The only other team in double figures is the Dodgers with 10 such players.

    We know that team owner Steve Cohen will spend money to build a roster that will be expected to make the postseason, but how much of that money will be spent on keeping deGrom and Díaz, and how much of it will be spent on trying to bring in guys such as Aaron Judge and Carlos Rodón?

    Outside Queens, Atlanta is in good shape for another 101-win season, Washington may well be headed for at least another 107 losses and maybe Miami could make things interesting with a few aggressive offseason trades.

    But the big wild card will be the Phillies trying to get back to the World Series for the second consecutive year.

    While there hasn't been a repeat champion since the 1998-2000 New York Yankees, we have at least seen a handful of teams reach the Fall Classic in back-to-back years. The Astros just did it in 2021-22, the Dodgers did it in 2017-18, the Royals did it in 2014-15 and the Phillies pulled it off back in 2008-09.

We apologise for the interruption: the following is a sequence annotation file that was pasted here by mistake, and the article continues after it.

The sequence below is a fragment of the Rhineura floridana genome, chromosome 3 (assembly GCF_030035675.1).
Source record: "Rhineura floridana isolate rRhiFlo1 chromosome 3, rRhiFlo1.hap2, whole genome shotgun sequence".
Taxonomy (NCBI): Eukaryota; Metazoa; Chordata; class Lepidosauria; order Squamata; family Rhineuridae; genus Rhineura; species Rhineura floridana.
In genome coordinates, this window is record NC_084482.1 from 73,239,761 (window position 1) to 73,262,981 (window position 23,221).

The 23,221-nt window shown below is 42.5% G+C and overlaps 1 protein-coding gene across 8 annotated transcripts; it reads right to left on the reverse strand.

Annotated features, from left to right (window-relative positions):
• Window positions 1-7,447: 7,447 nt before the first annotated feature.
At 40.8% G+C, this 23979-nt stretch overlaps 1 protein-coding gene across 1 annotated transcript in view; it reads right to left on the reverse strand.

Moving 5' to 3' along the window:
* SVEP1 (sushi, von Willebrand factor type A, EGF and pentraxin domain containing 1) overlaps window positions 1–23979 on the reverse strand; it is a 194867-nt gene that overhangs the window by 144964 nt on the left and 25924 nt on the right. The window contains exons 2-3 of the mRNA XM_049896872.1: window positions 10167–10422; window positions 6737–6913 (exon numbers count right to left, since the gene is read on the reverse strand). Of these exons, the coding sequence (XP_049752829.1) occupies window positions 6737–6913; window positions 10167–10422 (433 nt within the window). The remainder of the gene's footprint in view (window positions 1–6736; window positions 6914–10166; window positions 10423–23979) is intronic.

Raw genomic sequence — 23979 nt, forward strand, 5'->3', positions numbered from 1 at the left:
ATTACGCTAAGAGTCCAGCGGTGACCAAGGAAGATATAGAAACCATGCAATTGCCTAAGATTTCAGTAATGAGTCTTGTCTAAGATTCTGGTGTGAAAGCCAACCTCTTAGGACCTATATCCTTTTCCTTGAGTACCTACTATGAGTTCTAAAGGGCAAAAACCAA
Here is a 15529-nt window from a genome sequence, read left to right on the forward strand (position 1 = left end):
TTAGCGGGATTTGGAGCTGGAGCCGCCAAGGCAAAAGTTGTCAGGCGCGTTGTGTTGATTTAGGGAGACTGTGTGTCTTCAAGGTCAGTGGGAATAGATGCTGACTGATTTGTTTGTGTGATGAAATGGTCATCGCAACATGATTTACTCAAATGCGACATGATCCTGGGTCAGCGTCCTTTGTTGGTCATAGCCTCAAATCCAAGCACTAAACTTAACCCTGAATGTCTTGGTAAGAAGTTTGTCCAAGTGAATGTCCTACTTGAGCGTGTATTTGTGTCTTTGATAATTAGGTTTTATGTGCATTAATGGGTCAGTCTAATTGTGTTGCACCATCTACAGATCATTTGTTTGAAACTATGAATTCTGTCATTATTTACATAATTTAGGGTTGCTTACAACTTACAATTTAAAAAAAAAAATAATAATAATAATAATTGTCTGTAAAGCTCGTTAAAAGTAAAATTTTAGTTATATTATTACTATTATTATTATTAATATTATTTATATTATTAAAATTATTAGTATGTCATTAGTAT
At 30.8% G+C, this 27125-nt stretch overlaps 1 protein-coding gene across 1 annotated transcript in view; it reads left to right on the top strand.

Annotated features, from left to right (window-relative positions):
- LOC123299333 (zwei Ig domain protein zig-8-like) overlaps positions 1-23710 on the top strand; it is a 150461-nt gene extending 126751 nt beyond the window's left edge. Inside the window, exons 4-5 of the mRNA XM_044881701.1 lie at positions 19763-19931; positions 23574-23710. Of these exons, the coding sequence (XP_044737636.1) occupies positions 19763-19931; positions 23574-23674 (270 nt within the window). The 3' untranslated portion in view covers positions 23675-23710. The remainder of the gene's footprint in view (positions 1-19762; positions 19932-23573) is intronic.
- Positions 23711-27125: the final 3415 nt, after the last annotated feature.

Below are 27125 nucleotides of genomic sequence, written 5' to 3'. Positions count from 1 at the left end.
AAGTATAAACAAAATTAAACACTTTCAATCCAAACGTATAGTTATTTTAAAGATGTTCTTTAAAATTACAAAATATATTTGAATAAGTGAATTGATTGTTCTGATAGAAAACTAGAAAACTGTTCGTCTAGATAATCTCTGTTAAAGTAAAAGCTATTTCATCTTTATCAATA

And with Zack Wheeler, Aaron Nola (assuming the Phillies exercise their $16 million club option, which they absolutely will), Ranger Suárez and basically the entire lineup except for possibly Jean Segura (club option) back in 2023, they could pull it off.

    Projected NL East Standings
    1. Philadelphia Phillies (97-65)
    2. Atlanta Braves (94-68) (wild card)
    3. New York Mets (91-71) (wild card)
    4. Miami Marlins (65-97)
    5. Washington Nationals (57-105)

National League Central

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    Chicago's Seiya Suzuki
    Dylan Buell/Getty Images

    Biggest Unknown: How aggressive will the Chicago Cubs be?

    The NL Central looks like a two-horse race in 2023 for a second straight year.